10 Edge Scattering Phenomenon θ Light Scatter occurs whether from a slit, a pinhole or a particle. It occurs at the edge of an object. A SLIT and PARTICLE of the same size produce the same diffraction pattern θ θ
11 Fraunhofer Diffraction: Particles Large particles scatter light through SMALLER angles θ Small particles scatter light through LARGER angles Large Particle Small Particle θ
12 Diffraction Pattern: Large vs. Small Particles LARGE PARTICLE: Low angle scatter Large signal Narrow Pattern  High intensity Wide Pattern  Low intensity SMALL PARTICLE: High Angle Scatter Small Signal
13 Angle of Scatter vs. Particle Size Fraunhofer Diffraction describes forward scatter technology. Scatter angles are relatively small, less than 30 ANGLE OF SCATTER is INVERSELY proportional to particle size. SMALL particles scatter at larger angles than large particles. The AMOUNT OF LIGHT scattered is DIRECTLY proportional to particle size. LARGE particles scatter MORE light than small particles.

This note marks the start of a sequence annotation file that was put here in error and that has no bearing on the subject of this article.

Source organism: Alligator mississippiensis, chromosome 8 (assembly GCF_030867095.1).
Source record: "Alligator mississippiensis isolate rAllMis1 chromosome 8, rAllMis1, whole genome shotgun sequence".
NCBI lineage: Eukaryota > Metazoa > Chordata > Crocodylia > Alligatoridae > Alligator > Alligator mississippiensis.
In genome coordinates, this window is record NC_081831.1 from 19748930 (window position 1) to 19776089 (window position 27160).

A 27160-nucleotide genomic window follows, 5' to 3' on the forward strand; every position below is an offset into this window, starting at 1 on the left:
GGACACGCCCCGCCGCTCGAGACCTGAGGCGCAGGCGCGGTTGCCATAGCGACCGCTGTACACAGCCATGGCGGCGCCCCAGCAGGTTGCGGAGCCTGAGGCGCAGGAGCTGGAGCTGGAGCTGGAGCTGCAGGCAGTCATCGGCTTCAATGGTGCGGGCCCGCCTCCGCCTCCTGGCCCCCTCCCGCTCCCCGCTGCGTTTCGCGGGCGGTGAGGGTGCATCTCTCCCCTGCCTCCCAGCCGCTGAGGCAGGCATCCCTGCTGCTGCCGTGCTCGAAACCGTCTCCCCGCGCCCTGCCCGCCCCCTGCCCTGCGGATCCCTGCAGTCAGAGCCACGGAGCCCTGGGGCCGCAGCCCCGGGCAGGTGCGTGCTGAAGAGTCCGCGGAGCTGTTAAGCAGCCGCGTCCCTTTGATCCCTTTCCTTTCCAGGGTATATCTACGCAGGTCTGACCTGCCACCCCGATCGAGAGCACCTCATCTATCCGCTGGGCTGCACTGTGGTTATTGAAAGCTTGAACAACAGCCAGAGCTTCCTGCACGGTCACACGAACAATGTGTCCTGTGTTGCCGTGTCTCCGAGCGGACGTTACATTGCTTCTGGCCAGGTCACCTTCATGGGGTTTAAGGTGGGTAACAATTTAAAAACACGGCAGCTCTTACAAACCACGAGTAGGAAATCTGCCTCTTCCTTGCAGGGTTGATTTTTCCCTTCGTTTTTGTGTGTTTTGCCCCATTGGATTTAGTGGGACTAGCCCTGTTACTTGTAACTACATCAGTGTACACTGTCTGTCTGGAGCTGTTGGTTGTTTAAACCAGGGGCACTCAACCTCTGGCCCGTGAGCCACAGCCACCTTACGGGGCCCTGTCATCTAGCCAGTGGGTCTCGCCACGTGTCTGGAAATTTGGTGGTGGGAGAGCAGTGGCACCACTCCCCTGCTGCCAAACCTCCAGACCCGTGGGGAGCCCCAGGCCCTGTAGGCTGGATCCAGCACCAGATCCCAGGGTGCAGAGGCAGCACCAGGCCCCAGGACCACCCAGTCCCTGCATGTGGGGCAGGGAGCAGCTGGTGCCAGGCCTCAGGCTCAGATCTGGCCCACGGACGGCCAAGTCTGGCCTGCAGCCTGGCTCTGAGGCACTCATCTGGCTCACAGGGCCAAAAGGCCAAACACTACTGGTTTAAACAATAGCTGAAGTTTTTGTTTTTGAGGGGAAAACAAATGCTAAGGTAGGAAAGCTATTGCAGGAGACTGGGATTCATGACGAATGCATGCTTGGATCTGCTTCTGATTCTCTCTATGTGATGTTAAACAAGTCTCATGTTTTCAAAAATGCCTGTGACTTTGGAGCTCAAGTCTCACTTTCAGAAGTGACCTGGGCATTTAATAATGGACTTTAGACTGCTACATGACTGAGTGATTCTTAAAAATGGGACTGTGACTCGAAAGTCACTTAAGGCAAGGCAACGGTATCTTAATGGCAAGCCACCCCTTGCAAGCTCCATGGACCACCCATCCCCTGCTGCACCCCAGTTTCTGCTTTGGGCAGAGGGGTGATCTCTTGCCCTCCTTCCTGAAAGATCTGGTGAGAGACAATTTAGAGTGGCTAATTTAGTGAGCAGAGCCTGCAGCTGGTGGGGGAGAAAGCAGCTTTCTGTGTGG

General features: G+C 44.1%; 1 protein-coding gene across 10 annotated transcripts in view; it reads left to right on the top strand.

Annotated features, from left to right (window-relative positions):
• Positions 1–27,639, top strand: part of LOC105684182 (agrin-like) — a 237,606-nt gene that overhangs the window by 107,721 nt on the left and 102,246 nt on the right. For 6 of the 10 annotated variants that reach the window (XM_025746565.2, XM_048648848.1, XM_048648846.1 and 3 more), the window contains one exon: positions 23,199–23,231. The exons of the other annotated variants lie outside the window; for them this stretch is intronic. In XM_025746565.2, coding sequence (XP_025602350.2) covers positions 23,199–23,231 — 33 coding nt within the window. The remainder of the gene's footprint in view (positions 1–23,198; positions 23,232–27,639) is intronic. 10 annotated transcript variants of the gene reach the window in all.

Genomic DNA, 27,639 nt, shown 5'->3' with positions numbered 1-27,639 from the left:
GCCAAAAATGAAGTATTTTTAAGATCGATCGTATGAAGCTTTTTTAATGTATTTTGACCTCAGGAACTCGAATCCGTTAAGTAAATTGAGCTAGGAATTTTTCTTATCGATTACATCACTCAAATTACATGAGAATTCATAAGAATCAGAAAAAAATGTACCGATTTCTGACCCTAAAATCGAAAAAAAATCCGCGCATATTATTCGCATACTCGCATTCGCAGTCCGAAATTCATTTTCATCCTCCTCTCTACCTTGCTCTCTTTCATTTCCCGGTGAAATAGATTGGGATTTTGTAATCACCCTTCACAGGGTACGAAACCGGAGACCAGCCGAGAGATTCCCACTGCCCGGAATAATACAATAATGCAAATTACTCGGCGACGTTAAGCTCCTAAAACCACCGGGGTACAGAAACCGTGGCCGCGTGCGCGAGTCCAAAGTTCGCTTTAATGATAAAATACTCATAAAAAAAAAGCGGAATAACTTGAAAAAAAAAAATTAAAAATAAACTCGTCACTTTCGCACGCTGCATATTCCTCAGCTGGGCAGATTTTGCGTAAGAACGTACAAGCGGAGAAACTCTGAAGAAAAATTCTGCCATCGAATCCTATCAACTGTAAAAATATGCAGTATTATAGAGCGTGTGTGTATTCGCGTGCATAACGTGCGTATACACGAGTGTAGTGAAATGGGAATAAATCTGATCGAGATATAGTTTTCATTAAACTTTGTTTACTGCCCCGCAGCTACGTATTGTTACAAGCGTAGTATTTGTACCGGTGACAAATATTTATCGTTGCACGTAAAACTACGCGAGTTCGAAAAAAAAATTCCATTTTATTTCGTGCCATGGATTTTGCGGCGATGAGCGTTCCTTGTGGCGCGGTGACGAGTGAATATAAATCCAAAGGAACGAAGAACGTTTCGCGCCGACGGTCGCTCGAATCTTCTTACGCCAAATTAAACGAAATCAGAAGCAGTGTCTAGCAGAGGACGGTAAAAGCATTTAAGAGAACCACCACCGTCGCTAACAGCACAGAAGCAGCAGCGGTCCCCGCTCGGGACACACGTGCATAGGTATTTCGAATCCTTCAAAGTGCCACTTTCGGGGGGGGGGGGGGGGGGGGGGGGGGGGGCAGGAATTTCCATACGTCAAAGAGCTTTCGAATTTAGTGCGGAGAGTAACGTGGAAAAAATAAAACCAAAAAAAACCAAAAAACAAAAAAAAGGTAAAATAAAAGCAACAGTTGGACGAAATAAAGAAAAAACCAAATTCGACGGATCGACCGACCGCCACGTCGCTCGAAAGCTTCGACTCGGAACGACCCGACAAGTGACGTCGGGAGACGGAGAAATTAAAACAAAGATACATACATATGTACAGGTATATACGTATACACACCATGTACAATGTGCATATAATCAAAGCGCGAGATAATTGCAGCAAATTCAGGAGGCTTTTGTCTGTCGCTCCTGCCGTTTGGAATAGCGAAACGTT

14 Light Scattering S1(Θ) and S2(Θ) are dimensionless, complex functions defined in general scattering theory, describing the change of amplitude in respectively the perpendicular and the parallel polarized light as a function of angle Θ with respect to the forward direction. Computer algorithms have been developed in order to allow computation of these functions and, thus, of I(Θ).
15 Plot of Airy Function I (W) λ = Wavelength of light A = Radius of Particle W = Angle with respect to optic axis 3.24λ 2A 1.22λ 1.22λ 2.23λ 2.23λ 2A 2A 2A 2A 3.24λ 2A W
16 Comparison of Models Fraunhofer (left) vs. Mie (right)